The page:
"If I could have those papers in my hand, I know I would give 100 percent," she said.
Her younger sister got into college by keeping her legal status secret. She left blank the space for her Social Security number.
"I would hope that people would understand and be open-minded and open-hearted," the younger sister said. "We're trying to make a living here as well. We're trying to progress as well as you are."
Dealing with legal children of illegal immigrants
Florez thinks his story would not have been much different if he had been undocumented. Legal status didn't used to make much difference, he said, but in the post-9/11 world it does.
I would hope that people would understand and be open-minded and open-hearted. We're trying to make a living here as well. We're trying to progress as well as you are.
"It's tough economic times. When things are tough, we look for scapegoats," Florez said.
Clearly, many think legal status should matter. At a recent town hall meeting, a questioner expressed worry about legalizing people already here.
The man asked Sen. Hatch, "Given your support of the ‘Dream Act,' how can you convince me that you're not going to support legislation that incentivizes illegals to come to Utah and to this country?"
Hatch told the crowd he does not support amnesty, but expressed compassion for the children.
"A lot of these kids are brought in as infants. They don't even know that they're not citizens until they graduate from high school," Hatch said. "If they've lived good lives and they've done good things, why do we penalize them and not at least let them go to school?"
In a written statement later, Hatch said he does not favor a special path to citizenship for such children -- a view shared by Cherilyn Eagar, of the Coalition on Illegal Immigration.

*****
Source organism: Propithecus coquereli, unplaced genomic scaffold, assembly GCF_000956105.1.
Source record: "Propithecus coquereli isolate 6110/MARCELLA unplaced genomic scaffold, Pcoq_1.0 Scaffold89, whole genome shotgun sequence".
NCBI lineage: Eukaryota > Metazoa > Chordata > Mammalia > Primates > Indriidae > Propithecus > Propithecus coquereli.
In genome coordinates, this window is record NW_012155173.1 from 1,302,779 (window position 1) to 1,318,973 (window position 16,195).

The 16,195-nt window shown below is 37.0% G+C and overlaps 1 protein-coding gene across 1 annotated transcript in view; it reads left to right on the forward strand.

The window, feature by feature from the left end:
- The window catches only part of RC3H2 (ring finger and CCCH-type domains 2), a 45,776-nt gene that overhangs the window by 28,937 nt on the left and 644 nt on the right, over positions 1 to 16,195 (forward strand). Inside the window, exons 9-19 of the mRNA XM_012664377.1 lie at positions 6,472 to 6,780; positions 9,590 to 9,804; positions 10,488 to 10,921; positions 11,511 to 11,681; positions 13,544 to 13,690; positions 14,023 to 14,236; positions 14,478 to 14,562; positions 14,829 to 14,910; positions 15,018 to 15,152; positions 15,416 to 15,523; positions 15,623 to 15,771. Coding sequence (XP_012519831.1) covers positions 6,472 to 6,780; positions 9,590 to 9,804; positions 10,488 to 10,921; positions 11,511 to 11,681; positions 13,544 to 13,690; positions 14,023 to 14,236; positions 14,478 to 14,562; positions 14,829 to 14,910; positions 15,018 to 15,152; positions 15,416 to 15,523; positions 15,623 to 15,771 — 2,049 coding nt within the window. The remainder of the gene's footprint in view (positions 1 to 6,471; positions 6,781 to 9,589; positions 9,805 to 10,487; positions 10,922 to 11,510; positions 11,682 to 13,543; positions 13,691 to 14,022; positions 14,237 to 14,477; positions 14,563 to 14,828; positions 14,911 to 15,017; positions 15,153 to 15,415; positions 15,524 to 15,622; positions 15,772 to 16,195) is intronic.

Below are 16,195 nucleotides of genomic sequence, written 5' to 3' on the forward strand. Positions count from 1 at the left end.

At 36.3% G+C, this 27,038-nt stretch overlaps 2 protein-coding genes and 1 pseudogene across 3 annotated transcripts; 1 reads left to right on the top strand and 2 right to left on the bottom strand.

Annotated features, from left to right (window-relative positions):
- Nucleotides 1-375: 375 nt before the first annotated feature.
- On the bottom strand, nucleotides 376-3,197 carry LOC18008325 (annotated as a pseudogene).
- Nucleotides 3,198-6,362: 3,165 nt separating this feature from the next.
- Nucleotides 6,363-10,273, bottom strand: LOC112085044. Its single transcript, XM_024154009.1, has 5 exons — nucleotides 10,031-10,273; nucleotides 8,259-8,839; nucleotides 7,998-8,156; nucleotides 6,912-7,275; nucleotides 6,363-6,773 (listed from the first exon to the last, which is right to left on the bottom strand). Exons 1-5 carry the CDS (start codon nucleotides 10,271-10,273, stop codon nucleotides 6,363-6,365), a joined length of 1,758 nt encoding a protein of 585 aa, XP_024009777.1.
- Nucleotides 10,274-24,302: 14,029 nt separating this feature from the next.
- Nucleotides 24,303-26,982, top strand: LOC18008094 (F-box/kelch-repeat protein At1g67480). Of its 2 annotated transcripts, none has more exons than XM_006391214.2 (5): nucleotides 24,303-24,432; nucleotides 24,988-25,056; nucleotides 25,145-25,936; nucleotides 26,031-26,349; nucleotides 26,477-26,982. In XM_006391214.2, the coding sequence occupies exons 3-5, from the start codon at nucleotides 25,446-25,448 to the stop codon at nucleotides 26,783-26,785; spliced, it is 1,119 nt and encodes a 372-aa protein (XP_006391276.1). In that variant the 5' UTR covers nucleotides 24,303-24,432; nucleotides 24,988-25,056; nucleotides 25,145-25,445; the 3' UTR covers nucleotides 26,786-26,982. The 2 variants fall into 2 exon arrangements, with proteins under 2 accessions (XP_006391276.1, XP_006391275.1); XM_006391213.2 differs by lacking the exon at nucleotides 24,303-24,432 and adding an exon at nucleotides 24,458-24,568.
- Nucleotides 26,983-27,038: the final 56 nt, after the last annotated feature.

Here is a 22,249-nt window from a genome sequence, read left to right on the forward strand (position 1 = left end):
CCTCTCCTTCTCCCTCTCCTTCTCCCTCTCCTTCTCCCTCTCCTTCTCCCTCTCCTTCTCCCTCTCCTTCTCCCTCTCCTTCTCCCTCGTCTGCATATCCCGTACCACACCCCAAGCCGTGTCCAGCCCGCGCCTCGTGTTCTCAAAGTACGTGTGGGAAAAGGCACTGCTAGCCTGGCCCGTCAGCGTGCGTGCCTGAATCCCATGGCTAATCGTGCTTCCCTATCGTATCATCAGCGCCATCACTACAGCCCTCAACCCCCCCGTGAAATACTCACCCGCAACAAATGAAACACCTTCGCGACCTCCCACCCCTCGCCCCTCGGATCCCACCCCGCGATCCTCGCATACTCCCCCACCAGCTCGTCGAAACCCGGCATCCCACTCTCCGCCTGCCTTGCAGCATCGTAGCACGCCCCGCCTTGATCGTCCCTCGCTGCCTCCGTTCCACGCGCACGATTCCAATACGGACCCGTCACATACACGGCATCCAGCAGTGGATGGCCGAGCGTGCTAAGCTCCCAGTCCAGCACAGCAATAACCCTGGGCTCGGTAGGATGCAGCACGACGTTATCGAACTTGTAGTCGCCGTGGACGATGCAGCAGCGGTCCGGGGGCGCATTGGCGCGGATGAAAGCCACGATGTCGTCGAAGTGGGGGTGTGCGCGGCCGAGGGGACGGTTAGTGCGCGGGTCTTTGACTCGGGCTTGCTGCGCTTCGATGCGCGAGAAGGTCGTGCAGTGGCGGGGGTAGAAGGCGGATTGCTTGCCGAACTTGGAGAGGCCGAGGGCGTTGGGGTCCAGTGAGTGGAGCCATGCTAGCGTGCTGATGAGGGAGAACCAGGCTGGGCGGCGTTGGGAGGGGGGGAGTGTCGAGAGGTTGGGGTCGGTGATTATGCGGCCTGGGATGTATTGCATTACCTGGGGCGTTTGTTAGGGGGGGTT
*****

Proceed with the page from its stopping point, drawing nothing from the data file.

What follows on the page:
"Send them back to their home of origin and allow them to come back through and do it legally," Eager said. "It's going to benefit everybody."
We have to follow the rule of law; and if we keep sending that message that we are not going to follow the rule of law, we will keep compounding this problem.
But Florez thinks Utah shouldn't turn its back on promising kids who could turn out to be a strength, if America would allow it.
"We have the potential of Bill Gates, Maurice Warshaw, Bill Marriott, sitting in those classrooms right now," Florez said.
"We have to follow the rule of law," Eager countered, "and if we keep sending that message that we are not going to follow the rule of law, we will keep compounding this problem."
"If I could, I would change it," the younger of the two undocumented sisters said. "If I was a bit older when this happened, or if I knew the situation we were going to get into, I would have begged my parents to have done it the right way."
There's one thing on which those two sisters might agree with Eagar: living in the shadows forces them into a secretive subculture and makes it difficult to fully assimilate. But it's one thing to agree on a problem, quite another thing trying to agree on a solution.